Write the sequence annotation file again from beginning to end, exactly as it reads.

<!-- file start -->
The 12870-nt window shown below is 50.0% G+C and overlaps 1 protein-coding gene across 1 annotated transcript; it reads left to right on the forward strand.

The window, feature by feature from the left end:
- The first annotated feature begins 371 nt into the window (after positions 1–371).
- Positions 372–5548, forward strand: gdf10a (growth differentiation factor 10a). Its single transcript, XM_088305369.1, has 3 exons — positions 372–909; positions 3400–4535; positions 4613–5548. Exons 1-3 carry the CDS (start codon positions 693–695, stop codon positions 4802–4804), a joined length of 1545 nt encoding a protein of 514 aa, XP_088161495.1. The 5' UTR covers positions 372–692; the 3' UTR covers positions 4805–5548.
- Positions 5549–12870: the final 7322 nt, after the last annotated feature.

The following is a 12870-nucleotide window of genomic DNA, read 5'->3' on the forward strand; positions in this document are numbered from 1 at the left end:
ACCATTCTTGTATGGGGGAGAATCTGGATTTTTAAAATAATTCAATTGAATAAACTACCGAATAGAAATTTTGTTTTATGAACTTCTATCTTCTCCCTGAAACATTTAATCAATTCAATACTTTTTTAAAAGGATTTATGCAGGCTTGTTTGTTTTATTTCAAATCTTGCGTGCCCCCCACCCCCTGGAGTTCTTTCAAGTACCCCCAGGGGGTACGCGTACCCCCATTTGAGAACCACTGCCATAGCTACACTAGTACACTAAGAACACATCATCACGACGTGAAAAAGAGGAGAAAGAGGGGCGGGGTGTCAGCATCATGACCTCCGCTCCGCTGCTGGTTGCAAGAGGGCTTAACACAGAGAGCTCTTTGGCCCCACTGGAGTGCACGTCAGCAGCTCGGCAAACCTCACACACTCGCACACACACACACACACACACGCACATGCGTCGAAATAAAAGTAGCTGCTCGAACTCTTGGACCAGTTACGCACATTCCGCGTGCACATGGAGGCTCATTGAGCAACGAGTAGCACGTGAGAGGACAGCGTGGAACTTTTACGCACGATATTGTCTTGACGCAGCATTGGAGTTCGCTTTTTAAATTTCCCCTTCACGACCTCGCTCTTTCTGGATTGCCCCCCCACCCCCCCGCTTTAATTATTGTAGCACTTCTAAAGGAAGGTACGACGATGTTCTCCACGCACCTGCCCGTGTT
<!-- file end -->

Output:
The 12870-nt window shown below is 50.0% G+C and overlaps 1 protein-coding gene across 1 annotated transcript; it reads left to right on the forward strand.

The window, feature by feature from the left end:
- The first annotated feature begins 371 nt into the window (after positions 1–371).
- Positions 372–5548, forward strand: gdf10a (growth differentiation factor 10a). Its single transcript, XM_088305369.1, has 3 exons — positions 372–909; positions 3400–4535; positions 4613–5548. Exons 1-3 carry the CDS (start codon positions 693–695, stop codon positions 4802–4804), a joined length of 1545 nt encoding a protein of 514 aa, XP_088161495.1. The 5' UTR covers positions 372–692; the 3' UTR covers positions 4805–5548.
- Positions 5549–12870: the final 7322 nt, after the last annotated feature.

The following is a 12870-nucleotide window of genomic DNA, read 5'->3' on the forward strand; positions in this document are numbered from 1 at the left end:
ACCATTCTTGTATGGGGGAGAATCTGGATTTTTAAAATAATTCAATTGAATAAACTACCGAATAGAAATTTTGTTTTATGAACTTCTATCTTCTCCCTGAAACATTTAATCAATTCAATACTTTTTTAAAAGGATTTATGCAGGCTTGTTTGTTTTATTTCAAATCTTGCGTGCCCCCCACCCCCTGGAGTTCTTTCAAGTACCCCCAGGGGGTACGCGTACCCCCATTTGAGAACCACTGCCATAGCTACACTAGTACACTAAGAACACATCATCACGACGTGAAAAAGAGGAGAAAGAGGGGCGGGGTGTCAGCATCATGACCTCCGCTCCGCTGCTGGTTGCAAGAGGGCTTAACACAGAGAGCTCTTTGGCCCCACTGGAGTGCACGTCAGCAGCTCGGCAAACCTCACACACTCGCACACACACACACACACACACGCACATGCGTCGAAATAAAAGTAGCTGCTCGAACTCTTGGACCAGTTACGCACATTCCGCGTGCACATGGAGGCTCATTGAGCAACGAGTAGCACGTGAGAGGACAGCGTGGAACTTTTACGCACGATATTGTCTTGACGCAGCATTGGAGTTCGCTTTTTAAATTTCCCCTTCACGACCTCGCTCTTTCTGGATTGCCCCCCCACCCCCCCGCTTTAATTATTGTAGCACTTCTAAAGGAAGGTACGACGATGTTCTCCACGCACCTGCCCGTGTT